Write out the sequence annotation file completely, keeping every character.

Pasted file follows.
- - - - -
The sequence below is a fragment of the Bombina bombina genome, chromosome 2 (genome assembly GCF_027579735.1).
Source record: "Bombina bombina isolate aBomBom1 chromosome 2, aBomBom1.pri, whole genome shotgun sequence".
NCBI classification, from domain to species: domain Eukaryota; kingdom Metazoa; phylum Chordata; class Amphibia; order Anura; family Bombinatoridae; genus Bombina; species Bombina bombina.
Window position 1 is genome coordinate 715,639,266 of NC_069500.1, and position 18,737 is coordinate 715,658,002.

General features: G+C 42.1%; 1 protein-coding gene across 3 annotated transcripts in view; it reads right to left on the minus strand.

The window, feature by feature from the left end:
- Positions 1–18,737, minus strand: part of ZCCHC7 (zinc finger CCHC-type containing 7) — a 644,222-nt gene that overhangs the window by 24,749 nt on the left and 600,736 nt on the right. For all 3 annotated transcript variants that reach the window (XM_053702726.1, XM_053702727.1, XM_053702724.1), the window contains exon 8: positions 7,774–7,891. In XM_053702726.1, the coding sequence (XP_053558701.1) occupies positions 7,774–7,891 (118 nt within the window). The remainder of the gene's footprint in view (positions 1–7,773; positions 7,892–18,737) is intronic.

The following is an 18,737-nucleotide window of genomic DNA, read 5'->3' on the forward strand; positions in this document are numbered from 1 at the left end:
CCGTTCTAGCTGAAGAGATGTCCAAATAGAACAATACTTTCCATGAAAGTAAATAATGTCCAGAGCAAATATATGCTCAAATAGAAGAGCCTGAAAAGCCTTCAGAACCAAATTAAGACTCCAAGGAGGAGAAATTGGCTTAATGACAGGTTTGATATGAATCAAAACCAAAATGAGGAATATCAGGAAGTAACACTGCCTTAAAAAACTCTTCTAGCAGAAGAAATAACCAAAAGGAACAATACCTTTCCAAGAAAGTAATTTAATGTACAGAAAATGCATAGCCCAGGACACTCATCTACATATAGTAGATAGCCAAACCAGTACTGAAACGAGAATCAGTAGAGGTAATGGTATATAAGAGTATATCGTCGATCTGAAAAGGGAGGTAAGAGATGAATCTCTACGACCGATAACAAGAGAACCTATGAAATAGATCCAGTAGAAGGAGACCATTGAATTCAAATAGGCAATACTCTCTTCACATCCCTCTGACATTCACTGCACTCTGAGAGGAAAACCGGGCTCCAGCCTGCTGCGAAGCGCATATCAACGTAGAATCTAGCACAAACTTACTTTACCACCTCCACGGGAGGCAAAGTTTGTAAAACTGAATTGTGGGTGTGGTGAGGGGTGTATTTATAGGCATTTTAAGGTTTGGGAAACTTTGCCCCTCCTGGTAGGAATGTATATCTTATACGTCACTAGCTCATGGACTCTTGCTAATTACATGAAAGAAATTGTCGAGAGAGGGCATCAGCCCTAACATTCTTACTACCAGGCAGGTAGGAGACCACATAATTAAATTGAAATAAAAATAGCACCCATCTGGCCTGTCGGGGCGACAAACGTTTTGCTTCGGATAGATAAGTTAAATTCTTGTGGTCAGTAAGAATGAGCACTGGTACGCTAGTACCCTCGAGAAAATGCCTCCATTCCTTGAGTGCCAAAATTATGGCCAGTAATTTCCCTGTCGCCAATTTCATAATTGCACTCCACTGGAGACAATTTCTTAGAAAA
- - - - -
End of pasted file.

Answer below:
The sequence below is a fragment of the Bombina bombina genome, chromosome 2 (genome assembly GCF_027579735.1).
Source record: "Bombina bombina isolate aBomBom1 chromosome 2, aBomBom1.pri, whole genome shotgun sequence".
NCBI classification, from domain to species: domain Eukaryota; kingdom Metazoa; phylum Chordata; class Amphibia; order Anura; family Bombinatoridae; genus Bombina; species Bombina bombina.
Window position 1 is genome coordinate 715,639,266 of NC_069500.1, and position 18,737 is coordinate 715,658,002.

General features: G+C 42.1%; 1 protein-coding gene across 3 annotated transcripts in view; it reads right to left on the minus strand.

The window, feature by feature from the left end:
- Positions 1–18,737, minus strand: part of ZCCHC7 (zinc finger CCHC-type containing 7) — a 644,222-nt gene that overhangs the window by 24,749 nt on the left and 600,736 nt on the right. For all 3 annotated transcript variants that reach the window (XM_053702726.1, XM_053702727.1, XM_053702724.1), the window contains exon 8: positions 7,774–7,891. In XM_053702726.1, the coding sequence (XP_053558701.1) occupies positions 7,774–7,891 (118 nt within the window). The remainder of the gene's footprint in view (positions 1–7,773; positions 7,892–18,737) is intronic.

The following is an 18,737-nucleotide window of genomic DNA, read 5'->3' on the forward strand; positions in this document are numbered from 1 at the left end:
CCGTTCTAGCTGAAGAGATGTCCAAATAGAACAATACTTTCCATGAAAGTAAATAATGTCCAGAGCAAATATATGCTCAAATAGAAGAGCCTGAAAAGCCTTCAGAACCAAATTAAGACTCCAAGGAGGAGAAATTGGCTTAATGACAGGTTTGATATGAATCAAAACCAAAATGAGGAATATCAGGAAGTAACACTGCCTTAAAAAACTCTTCTAGCAGAAGAAATAACCAAAAGGAACAATACCTTTCCAAGAAAGTAATTTAATGTACAGAAAATGCATAGCCCAGGACACTCATCTACATATAGTAGATAGCCAAACCAGTACTGAAACGAGAATCAGTAGAGGTAATGGTATATAAGAGTATATCGTCGATCTGAAAAGGGAGGTAAGAGATGAATCTCTACGACCGATAACAAGAGAACCTATGAAATAGATCCAGTAGAAGGAGACCATTGAATTCAAATAGGCAATACTCTCTTCACATCCCTCTGACATTCACTGCACTCTGAGAGGAAAACCGGGCTCCAGCCTGCTGCGAAGCGCATATCAACGTAGAATCTAGCACAAACTTACTTTACCACCTCCACGGGAGGCAAAGTTTGTAAAACTGAATTGTGGGTGTGGTGAGGGGTGTATTTATAGGCATTTTAAGGTTTGGGAAACTTTGCCCCTCCTGGTAGGAATGTATATCTTATACGTCACTAGCTCATGGACTCTTGCTAATTACATGAAAGAAATTGTCGAGAGAGGGCATCAGCCCTAACATTCTTACTACCAGGCAGGTAGGAGACCACATAATTAAATTGAAATAAAAATAGCACCCATCTGGCCTGTCGGGGCGACAAACGTTTTGCTTCGGATAGATAAGTTAAATTCTTGTGGTCAGTAAGAATGAGCACTGGTACGCTAGTACCCTCGAGAAAATGCCTCCATTCCTTGAGTGCCAAAATTATGGCCAGTAATTTCCCTGTCGCCAATTTCATAATTGCACTCCACTGGAGACAATTTCTTAGAAAA